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The Only Wine You Need This Holiday Season


And so begins the annual rigmarole of what to drink with turkey, what goes best with latkes, what to pour with pecan pie. But that’s not really how people drink during the holidays. In practice, holiday drinking has nothing to do with pairing and everything to do with finding, in the case of wine, something that can take you from late-afternoon snacking, through big dinners, and into the loud and celebratory postprandial hangout. As we’ve said time and time again, there is no better time to procure an all-purpose magnum than the stretch between mid-November and New Year’s Day. The bigger the bottle, the better. 

This year, we decided to give ourselves a new challenge. Instead of rounding up a list of our favorite versatile wines in large format, we chose just one single magnum to be our party wine all season long. With a price limit set at $75 or less, we called on our brain trust of sommeliers and wine shop buyers to see what magnums they’d be opening this year. Somewhat surprisingly, what dominated the votes were characterful sparkling white wines from Italy, col fondo prosecco from the Veneto to pignoletto pét-nat from Emilia-Romagna.


The model example came from Talitha Whidbee of Brooklyn’s Vine Wine: Folicello Il Bianco Ancestrale. “It’s the perfect pét-nat,” she says. “I honestly don’t know how you could have a party without a bottle or two of this on hand; it has tiny bubbles and lovely aromatics with citrus and minerality.”


Drinkers know Emilia-Romagna for its fizzy red Lambrusco, but there’s also a tradition of making sparkling wines from the region’s white varieties, including pignoletto and montuni, which Antonella and Marco Folicello have grown in the plains between Modena and Bologna since the 1980s. Il Bianco relies on the latter, blended with pinot bianco and trebbiano di spagna (all farmed organically), and is priced at $48 for the magnum and around $20 for 750 milliliters. Beyond being sublimely drinkable, it’s the ideal way to introduce a crew to the natural sparkling wine movement happening in Emilia-Romagna, beyond Lambrusco.

Folicello Il Bianco Ancestrale

Not only a place for Lambrusco (or prosciutto or balsamico), Emilia-Romagna has a lengthy history of crafting sparklers in the pét-nat style from white grapes like pignoletto, montuni and trebbiano. This bottling, from the Folicello family, is montuni-forward, giving the wine body and structure to accompany its consummate deliciousness. Farming 30 acres organically, Antonella runs the show, with her daughters Federica and Irene now working to learn the ropes from her and their father.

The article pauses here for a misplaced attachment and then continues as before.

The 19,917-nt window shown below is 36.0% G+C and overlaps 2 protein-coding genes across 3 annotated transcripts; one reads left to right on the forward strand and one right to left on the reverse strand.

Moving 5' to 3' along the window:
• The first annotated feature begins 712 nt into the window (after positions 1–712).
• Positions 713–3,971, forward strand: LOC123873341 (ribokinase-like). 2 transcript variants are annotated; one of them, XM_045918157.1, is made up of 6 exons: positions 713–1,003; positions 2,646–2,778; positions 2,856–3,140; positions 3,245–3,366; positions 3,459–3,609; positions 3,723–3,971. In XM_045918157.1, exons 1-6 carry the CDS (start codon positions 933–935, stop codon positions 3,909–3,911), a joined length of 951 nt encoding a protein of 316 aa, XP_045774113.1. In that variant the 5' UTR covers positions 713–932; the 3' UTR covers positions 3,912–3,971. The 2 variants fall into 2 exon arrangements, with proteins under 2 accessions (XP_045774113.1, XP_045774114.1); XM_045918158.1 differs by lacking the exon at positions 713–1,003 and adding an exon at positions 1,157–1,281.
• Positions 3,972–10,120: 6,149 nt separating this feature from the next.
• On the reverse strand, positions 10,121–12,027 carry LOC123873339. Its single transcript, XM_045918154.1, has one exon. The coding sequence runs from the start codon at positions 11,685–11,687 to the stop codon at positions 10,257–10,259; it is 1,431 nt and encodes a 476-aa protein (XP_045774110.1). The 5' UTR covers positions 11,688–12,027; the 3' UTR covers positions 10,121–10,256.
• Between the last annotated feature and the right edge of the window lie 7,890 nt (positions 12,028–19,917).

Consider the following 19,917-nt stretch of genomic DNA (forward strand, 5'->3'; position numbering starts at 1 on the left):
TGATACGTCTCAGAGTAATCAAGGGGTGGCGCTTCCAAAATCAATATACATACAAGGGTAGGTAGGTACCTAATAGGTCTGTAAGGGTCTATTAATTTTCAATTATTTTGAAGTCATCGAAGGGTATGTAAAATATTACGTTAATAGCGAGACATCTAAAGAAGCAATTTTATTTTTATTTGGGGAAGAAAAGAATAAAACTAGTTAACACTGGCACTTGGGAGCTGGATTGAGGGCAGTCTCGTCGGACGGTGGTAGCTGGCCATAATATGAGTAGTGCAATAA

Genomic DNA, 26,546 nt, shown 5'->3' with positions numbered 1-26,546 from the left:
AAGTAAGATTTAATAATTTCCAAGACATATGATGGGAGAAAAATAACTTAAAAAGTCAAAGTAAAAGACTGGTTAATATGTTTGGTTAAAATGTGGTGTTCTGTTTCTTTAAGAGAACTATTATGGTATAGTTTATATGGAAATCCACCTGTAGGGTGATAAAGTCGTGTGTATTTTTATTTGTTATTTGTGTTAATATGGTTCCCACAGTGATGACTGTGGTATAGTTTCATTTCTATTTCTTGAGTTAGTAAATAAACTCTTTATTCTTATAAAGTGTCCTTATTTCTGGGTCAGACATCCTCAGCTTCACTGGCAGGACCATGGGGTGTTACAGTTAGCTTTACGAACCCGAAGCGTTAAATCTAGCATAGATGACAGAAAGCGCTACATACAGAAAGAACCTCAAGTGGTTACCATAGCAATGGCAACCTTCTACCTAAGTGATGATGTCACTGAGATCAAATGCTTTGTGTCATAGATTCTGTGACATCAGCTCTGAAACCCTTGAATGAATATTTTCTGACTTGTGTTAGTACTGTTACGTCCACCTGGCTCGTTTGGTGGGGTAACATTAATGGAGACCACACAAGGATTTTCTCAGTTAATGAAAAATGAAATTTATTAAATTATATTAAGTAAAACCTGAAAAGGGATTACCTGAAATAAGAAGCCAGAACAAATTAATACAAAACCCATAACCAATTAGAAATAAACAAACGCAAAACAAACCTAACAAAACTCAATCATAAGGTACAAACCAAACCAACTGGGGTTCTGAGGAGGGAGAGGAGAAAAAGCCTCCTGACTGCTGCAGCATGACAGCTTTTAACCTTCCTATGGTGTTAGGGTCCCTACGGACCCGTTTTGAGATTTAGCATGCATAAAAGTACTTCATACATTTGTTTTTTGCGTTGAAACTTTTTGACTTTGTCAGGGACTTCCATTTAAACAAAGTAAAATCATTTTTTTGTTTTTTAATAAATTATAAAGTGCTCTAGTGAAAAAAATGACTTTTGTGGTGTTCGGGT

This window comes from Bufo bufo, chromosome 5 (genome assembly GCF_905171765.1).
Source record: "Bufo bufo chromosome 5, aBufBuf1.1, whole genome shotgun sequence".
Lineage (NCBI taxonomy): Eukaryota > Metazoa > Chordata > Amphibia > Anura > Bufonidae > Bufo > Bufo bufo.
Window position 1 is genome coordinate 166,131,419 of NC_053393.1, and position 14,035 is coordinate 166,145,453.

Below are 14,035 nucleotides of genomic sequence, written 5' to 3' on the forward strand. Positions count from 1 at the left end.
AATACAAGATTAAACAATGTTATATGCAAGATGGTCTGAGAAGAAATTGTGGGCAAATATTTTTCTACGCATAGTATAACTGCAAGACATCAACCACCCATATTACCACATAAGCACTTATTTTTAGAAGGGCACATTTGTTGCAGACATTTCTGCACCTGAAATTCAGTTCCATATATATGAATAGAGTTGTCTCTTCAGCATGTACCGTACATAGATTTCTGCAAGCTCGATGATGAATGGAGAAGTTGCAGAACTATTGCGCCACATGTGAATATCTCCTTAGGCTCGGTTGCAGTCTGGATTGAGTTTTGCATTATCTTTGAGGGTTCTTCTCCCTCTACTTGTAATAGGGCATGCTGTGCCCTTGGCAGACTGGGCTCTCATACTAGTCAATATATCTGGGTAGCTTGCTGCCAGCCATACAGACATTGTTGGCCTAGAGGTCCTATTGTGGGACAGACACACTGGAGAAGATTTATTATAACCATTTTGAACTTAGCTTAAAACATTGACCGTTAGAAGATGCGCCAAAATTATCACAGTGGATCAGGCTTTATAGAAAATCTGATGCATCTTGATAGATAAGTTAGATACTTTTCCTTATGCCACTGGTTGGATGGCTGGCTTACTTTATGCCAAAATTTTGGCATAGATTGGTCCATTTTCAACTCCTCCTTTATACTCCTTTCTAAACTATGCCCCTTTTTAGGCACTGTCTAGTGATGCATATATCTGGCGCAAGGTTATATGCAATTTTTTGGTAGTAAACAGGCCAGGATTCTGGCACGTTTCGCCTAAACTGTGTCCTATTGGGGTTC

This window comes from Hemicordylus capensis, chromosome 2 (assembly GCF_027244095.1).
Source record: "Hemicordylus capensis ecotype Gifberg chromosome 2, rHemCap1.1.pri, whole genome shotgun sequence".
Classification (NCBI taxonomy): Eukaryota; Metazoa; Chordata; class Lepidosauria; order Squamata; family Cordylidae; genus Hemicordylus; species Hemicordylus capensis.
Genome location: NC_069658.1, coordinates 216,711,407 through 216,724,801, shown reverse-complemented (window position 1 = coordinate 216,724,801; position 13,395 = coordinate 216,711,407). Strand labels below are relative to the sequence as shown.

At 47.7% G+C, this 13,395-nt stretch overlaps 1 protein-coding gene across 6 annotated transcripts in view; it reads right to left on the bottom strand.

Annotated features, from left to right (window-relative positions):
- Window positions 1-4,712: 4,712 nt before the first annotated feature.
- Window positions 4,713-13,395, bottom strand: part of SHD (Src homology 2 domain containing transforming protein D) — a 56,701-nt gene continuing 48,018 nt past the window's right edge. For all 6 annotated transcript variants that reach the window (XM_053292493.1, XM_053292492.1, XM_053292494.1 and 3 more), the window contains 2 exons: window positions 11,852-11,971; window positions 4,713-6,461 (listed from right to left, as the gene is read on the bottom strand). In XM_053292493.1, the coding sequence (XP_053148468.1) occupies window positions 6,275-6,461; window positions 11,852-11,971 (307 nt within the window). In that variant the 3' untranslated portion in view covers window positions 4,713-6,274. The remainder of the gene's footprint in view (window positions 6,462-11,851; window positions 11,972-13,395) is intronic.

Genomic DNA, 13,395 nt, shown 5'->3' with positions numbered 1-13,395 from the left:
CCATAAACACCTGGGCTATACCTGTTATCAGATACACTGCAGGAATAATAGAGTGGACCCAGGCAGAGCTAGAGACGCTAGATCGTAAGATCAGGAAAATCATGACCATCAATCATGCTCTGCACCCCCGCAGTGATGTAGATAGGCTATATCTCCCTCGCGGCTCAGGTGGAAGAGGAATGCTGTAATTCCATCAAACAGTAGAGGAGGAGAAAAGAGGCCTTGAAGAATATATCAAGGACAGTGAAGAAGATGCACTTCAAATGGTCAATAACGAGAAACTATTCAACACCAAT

In this vein, Natalie Hekmat of Los Angeles’ Voodoo Vin recommends Federico Orsi’s orange pignoletto pét-nat, Sui Lieviti, from the slightly higher-altitude vineyards of the nearby Colli Bolognesi. There, Orsi has an impressive vegetable and animal farm alongside his vines, biodynamic winemaking at its finest. Look for magnums of the leesy, refreshing 2018 vintage to be around $60.

 Moving further east into Romagna, Adrian Weisell, of Oak Park, Illinois’ Anfora Wine Merchants, points to Filippo Manetti’s Campaglione Bianco ($50, 1.5 liters) for its “yellow apple, quince, apricots, dried straw and sage”—in other words, fall-perfect flavors. The wine is from a tiny medieval village in the Apennine mountains called Campiume, where Manetti converted an ancient church into his cellar.

Finally, col fondo prosecco—the OG style of prosecco, made by fermenting slowly in bottle as opposed to rapidly in pressurized tanks—also received some callouts. “This is a fantastic compromise for the natural wine enthusiast that wants something with an edgy character but has family members who don’t drink the same Kool-Aid as us,” says Justin Vann, of Houston’s Nancy’s Hustle. Chris Lingua, of Sauvage in Phoenix, calls out Casa Belfi’s Anfora ($75, 1.5 liters) as “a drinker and a thinker.” Aged for nine months in amphorae before bottling, Lingua says col fondo prosecco is ideal for pre-game, throughout a meal and beyond. “It can even land the plane at the end of the night,” he quips.

But we digress. Each of these sparklers is capable of landing the plane—and then some. Our challenge was to choose just one. And so, may we suggest you share a magnum as cheerful and bright and big-hearted it is unexpected. This Folicello’s for you. 



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